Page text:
Parenting the Resistance: 5 Ways to Have Hard Conversations with Kids

March 20, 2018
Posted in Blog
March 20, 2018 Editor

March 5, 2018

by Erin Wathen

WN: I guess the realities discussed here are universal. For people who care — Christian or whatever — teachable moments can and should always be seized. And it is true, what the author says at the end:

These practices work for a wide range of topics, beyond race and privilege. Use them to talk about any kind of prejudice, from homophobia to misogyny to including kids with special needs. Just keep talking, folks. It’s hard. But it’s so important.

One can add: the need to “keep talking” applies obviously to all ages…

Parenting is hard—parenting the resistance is even harder. We’re not just battling racism daily; there’s misogyny, homophobia, Christian entitlement, classism, liberal elitism. It’s rough out there.

excerpts:

It went down like this:

“Mommy, I have a joke for you, listen. How long is a Chinese man?”

[with a raised eyebrow and a bit of trepidation] “I don’t know… how long?”

“No, that’s the joke… HOW LONG is a Chinese man. Get it?”

“Um… that’s a little bit racist. And inappropriate. Don’t repeat it, ok?”

“How is that racist?”

“Well… It’s making fun of how a certain kind of name sounds. It’s called a microaggression. It’s really making fun of all people who are from Asia, whose names sound a certain way. Like [brother’s best friend who is at our house all the time]. You see why that’s not cool, right? To make fun of people for not looking or sounding like us? Some people will make fun of ANYthing that is not American, or not like white people. We don’t do that.”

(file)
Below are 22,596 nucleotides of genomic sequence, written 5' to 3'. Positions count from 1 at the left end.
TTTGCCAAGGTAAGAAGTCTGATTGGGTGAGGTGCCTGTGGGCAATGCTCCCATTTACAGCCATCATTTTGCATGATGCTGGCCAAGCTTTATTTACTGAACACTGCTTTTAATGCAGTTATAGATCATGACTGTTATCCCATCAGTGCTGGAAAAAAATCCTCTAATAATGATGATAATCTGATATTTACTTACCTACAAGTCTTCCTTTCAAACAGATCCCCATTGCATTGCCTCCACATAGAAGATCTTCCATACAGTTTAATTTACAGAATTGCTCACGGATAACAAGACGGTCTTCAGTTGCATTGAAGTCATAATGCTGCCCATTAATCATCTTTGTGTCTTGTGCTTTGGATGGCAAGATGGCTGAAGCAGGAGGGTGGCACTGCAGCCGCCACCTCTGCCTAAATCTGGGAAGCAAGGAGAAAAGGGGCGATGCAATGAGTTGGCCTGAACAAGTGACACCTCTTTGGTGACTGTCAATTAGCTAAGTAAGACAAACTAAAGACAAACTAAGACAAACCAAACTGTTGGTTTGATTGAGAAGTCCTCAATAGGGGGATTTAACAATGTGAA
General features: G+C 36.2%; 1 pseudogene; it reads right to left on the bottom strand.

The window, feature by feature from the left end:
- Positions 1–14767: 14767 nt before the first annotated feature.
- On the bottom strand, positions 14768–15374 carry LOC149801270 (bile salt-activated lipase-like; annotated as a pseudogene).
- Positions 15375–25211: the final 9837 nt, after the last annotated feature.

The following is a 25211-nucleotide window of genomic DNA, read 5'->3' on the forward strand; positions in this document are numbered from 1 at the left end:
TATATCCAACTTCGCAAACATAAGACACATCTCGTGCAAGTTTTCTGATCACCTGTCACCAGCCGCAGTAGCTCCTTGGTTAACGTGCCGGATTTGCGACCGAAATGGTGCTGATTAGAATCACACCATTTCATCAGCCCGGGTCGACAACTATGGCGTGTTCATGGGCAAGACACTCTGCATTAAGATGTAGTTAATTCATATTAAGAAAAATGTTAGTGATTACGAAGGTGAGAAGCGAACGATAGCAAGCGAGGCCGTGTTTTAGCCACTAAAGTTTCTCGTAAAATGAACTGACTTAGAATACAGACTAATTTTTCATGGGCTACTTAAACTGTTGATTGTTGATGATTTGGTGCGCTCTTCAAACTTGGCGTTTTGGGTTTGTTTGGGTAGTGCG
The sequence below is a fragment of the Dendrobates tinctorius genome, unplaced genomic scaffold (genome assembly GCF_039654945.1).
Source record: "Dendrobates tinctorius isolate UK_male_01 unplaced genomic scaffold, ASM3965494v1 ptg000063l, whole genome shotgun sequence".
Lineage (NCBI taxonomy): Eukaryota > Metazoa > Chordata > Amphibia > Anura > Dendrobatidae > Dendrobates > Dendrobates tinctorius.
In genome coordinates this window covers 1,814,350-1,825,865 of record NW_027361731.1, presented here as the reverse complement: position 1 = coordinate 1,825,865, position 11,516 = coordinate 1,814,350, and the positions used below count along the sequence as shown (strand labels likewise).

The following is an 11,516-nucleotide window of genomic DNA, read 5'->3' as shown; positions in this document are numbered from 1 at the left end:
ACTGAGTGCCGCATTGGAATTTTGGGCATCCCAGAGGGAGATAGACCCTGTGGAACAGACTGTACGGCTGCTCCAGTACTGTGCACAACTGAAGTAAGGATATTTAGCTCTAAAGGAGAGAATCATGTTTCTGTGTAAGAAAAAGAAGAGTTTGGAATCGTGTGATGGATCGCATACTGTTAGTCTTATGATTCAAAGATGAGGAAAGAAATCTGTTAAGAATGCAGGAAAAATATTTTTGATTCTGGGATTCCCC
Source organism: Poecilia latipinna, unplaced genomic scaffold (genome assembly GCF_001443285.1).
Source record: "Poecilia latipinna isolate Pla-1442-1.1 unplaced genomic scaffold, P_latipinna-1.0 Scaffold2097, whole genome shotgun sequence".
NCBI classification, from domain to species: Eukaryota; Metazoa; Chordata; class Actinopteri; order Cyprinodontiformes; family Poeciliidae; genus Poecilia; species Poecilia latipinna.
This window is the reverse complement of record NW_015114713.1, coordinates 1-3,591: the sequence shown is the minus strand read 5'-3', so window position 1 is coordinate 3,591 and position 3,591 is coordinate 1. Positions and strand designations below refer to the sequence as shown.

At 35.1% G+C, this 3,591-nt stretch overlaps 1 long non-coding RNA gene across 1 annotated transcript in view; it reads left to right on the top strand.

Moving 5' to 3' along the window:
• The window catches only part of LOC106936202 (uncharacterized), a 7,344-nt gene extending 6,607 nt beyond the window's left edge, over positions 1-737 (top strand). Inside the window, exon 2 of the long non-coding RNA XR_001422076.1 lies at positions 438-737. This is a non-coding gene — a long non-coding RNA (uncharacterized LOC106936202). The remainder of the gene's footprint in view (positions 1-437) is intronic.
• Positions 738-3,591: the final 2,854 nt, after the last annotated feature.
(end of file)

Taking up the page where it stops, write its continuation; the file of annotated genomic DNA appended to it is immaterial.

“Okay.”

“Where did you hear that joke anyway?”

“[Name of Trusted Adult in her life.]”

“Well, [Trusted Adult] should know better. Let’s say something next time, if they tell jokes like that again.”

There may be a time and place to engage that teacher/coach/neighbor in a hard conversation about that culturally/racially obtuse thing they just said in front of your child… But the bigger challenge is to cultivate an awareness in your own household, creating space for an ongoing conversation with your family. It’s an art, not a science–there is no one way, no right way to broaden the world for your kids and make sure they don’t grow up to be racist assholes. But here are a few everyday practices that will make your kids mindful of their own privilege; and hopefully empower them to speak up when they hear problematic language from the other adults (or kids) in their life…

Please click on: Parenting the Resistance

Editor

Wayne Northey was Director of Man-to-Man/Woman-to-Woman – Restorative Christian Ministries (M2/W2) in British Columbia, Canada from 1998 to 2014, when he retired. He has been active in the criminal justice arena and a keen promoter of Restorative Justice since 1974. He has published widely on peacemaking and justice themes. You will find more about that on this website: a work in progress.

Always appreciate constructive feedback! Thanks.

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